Tuesday, December 05, 2006

SCFD Christmas Letter

This was written by Larry our "fix it man" for the fire department staff.....very well done!

Yes, it is time for the first annual e-mail from the maintenance guy. You will have to right click and then click on open. I incoroporated a system for those of you who have short attention spans also. It is addressed to the Rookies, however, I think you all can relate.

I have written several e-mails in the past giving instructions on how to use everything from garbage disposals to the triple flush toilet technique. I want to thank all of you in your efforts, because I don't get near the amount of late night phone calls that I used to. I told you in my last holiday e-mail that I would do my best to get you more of the flexsteel chairs if you would help, and as you have noticed, they arrived at the end of last years physical budget. Some of you told me that my e-mails are tooooo long, so I incorporated a system just for you. Those of you with the short attention spans should only read the words in bold letters. There are only nine. Hopefully that is short enough. :-)

First and foremost, I want to welcome all the new firefighters to one of the best Fire Departments in the country. It is a joy for me to see your faces filled with excitement as you anxiously await the call. I wish you could see your eyes sparkle as you proudly sit in the worn out bottomless Lazyboy chairs looking and listening to the stories told by an old Veteran, who is (of course) sitting in the new cadillac Flexsteel recliner.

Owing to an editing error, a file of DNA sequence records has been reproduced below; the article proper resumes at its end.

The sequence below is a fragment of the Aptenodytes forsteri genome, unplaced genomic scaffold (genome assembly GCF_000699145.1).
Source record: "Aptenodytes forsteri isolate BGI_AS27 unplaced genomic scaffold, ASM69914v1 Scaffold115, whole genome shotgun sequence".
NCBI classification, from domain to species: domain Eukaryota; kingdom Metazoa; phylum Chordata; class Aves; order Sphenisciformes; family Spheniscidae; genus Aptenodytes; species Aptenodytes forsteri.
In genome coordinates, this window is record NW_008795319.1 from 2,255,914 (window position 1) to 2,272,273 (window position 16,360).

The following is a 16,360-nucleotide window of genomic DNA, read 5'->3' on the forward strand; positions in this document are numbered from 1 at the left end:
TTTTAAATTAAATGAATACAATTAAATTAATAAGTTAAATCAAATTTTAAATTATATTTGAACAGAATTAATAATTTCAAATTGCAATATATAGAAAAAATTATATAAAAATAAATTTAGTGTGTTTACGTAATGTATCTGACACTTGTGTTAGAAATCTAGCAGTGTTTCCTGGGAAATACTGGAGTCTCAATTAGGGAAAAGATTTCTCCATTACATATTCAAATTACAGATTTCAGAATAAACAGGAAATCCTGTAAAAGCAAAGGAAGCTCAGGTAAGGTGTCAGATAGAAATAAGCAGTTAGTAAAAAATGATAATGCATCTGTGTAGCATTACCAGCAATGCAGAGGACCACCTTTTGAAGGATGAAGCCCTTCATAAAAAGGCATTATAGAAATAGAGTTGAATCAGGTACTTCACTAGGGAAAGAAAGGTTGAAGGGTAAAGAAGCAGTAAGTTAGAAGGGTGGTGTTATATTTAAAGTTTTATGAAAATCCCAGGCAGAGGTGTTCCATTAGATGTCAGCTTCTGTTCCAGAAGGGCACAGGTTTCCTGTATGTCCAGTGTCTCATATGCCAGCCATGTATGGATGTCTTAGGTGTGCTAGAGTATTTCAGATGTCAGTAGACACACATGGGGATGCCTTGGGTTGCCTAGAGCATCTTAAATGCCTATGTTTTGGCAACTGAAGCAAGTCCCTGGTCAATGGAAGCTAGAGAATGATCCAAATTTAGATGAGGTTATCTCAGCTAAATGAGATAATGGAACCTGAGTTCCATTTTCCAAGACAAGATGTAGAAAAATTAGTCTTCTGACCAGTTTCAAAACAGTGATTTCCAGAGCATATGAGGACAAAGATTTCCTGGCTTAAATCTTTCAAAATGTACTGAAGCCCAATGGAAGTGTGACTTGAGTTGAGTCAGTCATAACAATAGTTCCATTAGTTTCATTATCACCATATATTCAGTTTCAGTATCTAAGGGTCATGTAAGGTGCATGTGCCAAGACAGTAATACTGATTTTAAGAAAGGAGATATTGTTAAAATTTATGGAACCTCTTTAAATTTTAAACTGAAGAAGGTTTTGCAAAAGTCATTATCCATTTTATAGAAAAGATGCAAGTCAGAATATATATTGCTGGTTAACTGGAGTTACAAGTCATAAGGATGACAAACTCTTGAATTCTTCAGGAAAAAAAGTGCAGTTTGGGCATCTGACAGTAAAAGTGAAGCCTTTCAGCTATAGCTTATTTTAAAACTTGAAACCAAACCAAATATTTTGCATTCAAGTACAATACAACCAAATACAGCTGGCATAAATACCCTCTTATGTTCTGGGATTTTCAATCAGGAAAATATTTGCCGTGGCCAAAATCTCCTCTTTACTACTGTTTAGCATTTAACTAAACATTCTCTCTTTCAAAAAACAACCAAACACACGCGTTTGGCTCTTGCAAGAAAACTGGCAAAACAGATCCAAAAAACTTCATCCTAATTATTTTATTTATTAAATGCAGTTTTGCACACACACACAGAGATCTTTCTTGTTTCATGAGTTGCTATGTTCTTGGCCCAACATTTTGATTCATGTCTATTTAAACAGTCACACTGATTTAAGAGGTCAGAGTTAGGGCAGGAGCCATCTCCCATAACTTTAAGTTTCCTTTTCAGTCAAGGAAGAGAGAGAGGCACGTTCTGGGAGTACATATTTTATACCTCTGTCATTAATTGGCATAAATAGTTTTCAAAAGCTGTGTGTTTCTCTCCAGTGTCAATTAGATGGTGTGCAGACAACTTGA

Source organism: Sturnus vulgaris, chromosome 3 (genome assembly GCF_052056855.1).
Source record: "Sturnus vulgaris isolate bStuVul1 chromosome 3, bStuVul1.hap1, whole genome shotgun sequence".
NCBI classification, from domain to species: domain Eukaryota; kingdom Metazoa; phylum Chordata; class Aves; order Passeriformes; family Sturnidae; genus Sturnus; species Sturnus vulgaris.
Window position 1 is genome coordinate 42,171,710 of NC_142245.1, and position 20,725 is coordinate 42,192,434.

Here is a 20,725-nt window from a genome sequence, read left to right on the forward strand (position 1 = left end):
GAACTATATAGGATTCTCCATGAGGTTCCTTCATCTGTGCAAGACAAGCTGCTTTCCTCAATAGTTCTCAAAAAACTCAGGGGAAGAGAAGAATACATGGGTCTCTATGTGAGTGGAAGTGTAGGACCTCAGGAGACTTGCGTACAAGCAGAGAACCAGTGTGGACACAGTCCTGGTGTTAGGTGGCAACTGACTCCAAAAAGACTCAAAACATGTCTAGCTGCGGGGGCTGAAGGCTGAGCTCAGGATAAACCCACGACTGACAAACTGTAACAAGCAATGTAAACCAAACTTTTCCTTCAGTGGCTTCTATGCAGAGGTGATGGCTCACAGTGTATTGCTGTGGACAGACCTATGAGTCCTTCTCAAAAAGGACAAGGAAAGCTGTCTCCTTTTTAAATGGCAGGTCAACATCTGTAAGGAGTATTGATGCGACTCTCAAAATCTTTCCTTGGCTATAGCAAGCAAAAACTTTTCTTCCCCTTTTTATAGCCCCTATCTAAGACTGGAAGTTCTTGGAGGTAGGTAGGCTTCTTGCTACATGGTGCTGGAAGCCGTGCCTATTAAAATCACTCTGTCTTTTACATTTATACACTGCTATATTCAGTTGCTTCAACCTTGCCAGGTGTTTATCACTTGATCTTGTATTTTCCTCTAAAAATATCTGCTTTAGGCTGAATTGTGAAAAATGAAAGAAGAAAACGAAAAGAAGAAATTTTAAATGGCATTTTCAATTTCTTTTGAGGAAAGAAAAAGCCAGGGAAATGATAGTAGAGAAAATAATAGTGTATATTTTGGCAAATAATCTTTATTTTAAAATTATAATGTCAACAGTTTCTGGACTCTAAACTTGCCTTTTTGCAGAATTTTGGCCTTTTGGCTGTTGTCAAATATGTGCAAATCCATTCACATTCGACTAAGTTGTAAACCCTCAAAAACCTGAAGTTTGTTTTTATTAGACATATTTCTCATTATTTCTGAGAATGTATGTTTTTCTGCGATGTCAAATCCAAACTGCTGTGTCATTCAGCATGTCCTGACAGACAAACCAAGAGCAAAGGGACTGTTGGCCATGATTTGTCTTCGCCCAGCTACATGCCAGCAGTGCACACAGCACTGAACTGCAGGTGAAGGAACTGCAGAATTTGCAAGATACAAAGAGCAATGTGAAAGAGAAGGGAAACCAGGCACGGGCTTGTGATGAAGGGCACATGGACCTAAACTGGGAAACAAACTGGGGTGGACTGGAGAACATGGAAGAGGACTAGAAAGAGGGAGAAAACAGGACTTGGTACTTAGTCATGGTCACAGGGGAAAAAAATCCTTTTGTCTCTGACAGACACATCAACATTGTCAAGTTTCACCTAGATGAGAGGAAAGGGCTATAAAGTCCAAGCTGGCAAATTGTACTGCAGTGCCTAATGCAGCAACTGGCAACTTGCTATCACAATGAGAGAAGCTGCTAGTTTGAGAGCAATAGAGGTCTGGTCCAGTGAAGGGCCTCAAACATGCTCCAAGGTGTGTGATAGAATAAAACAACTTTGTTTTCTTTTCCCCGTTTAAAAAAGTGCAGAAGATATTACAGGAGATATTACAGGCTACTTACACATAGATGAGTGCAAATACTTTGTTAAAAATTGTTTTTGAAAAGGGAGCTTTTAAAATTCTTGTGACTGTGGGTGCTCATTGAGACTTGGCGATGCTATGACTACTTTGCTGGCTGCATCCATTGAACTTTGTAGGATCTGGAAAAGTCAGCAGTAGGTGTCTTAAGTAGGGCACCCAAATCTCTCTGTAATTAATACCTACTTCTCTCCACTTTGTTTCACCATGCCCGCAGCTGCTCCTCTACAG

But then, the cad printer begins to type. You are no longer infatuated with the stories, but are now ready to make your own experiences. Your body instantly reacts causing you to jump to your feet, ready for action. Your eyes are no longer glazed with awe, but have now turned into tunnel vision, looking for the closest door. Your body is consumed with adrenalin, as you stand there listening for the dispatcher's voice to radiate throughout the confines of the station.

I smile as I watch you gather around the printer, looking over each others shoulders trying to read every word.

I look back over at the Vet and watch him as he calmly reaches down along the side of the recliner, trying to find the handle that will release the leg rest.